Can it be that the Poles in America have nothing else to show at the Exposition except such an exhibit as we outlined in the last article? This is the question we will answer now, and we can answer without hesitation.16
We say: No. In addition to our civilizational efforts and their results, we American Poles can, if we wish, display at least a small number of items representing our work in such fields as industry, handicraft, agriculture, and so forth.
It is said of us that we are all laborers. This is true in a general sense, but there are, of course, exceptions. Here and there, we have some very capable artisans among us, who are hidden away in small Polish shops. There are also a great many Polish farmers in Michigan and Wisconsin. There are the Polish inventions which are, from time to time, mentioned in the newspapers. All in all, among these exceptions in a population of a million and a half, we are sure to find a considerable number of items that can be exhibited in Lwow.
As a matter of fact, we do not insist that such an exhibit is absolutely essential. It will depend entirely upon the good will of those who are able to produce it. The desire for such an exhibit exists, however, for in New York and Brooklyn, Polish industrialists and artisans have declared themselves 17in favor of participation. We will review the official program of the Exposition and show what sort of exhibit could be prepared to display the modest results of our work.
The very first group takes in farming, farm products, farm buildings, dairy farming, and agricultural schools and societies. Polish-American farmers could easily participate by exhibiting seeds, sheaves of grain, or other products; finally, they could exhibit model farms and farmhouses. Such an exhibit would, in some respects, be very instructive to farmers in the old country.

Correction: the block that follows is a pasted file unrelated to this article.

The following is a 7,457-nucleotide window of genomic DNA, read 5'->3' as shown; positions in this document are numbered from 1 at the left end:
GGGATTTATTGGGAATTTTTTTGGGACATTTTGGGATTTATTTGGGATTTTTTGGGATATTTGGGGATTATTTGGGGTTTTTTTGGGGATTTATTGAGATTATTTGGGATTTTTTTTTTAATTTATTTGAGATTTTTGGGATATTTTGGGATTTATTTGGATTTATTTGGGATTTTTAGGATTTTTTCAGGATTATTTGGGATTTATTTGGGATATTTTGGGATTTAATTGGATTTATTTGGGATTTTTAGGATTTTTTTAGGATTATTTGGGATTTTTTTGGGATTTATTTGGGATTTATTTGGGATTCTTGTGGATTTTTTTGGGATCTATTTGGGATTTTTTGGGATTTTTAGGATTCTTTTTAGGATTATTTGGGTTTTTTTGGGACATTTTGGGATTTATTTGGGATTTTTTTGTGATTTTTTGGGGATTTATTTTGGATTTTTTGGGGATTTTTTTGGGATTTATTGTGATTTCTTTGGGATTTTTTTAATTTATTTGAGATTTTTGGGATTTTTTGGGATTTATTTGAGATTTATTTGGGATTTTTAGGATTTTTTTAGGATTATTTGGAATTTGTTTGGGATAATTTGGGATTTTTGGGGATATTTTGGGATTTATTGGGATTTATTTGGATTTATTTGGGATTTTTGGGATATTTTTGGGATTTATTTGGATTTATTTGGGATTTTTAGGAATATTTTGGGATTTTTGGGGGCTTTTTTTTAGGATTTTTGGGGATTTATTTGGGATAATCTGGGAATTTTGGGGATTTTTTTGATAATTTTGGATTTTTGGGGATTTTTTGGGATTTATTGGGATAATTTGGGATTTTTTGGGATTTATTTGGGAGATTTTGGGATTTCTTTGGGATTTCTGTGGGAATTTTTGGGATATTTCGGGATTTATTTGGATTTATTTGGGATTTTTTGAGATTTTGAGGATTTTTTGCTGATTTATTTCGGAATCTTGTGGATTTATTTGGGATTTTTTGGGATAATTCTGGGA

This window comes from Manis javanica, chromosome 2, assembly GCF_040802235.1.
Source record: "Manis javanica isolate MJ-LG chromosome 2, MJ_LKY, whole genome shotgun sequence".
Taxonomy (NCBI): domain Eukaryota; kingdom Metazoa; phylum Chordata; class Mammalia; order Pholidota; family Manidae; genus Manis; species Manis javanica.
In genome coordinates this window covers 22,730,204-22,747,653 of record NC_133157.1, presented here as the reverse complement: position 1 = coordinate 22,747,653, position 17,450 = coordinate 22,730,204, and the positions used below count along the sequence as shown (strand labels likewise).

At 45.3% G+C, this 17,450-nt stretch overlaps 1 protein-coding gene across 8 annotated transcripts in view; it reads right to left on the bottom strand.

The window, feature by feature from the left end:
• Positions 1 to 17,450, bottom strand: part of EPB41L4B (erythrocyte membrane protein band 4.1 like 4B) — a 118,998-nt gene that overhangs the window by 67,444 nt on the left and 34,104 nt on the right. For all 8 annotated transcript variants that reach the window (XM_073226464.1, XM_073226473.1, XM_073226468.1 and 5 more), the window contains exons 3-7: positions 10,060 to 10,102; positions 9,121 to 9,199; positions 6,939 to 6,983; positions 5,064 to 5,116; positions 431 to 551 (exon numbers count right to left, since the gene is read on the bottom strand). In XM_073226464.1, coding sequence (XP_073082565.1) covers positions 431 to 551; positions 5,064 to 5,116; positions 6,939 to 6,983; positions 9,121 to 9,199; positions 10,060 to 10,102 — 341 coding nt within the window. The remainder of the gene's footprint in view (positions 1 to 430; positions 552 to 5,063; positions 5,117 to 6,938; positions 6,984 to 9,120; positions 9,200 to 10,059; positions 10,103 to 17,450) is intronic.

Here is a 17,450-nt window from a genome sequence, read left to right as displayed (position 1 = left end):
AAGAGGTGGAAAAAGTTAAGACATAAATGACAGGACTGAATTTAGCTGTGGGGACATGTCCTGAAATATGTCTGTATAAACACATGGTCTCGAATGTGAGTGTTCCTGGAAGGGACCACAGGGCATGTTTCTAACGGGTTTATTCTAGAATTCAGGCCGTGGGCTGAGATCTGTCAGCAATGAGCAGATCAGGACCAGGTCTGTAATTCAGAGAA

Group II is concerned with horses, and group III with livestock--our farmers could not possibly exhibit anything in this field. Group IV, however, takes in gardening and apiculture. It is quite likely that a few apiarists might be found among our farmers (a few Polish priests keep bees, it is said), who would like to exhibit model beehives and examples of implements used here in America. Perhaps nothing could be exhibited in the forestry division (group V), but our hunters who frequent the north woods of Wisconsin 18and Michigan may surely have some trophies for exhibit--skins, if not stuffed specimens--under group VI, hunting.
Among the Polish people living in Milwaukee and in other cities on Lake Michigan, there are whole colonies of fishermen, some of whom even own their own steam [fishing] boats. Models of the equipment and boats used in their trade, and a collection of fish caught in Lake Michigan would make a very fine exhibit. Our brethren in Baltimore who engage in oyster fishing plan to submit to this section at least photographs of fishing scenes.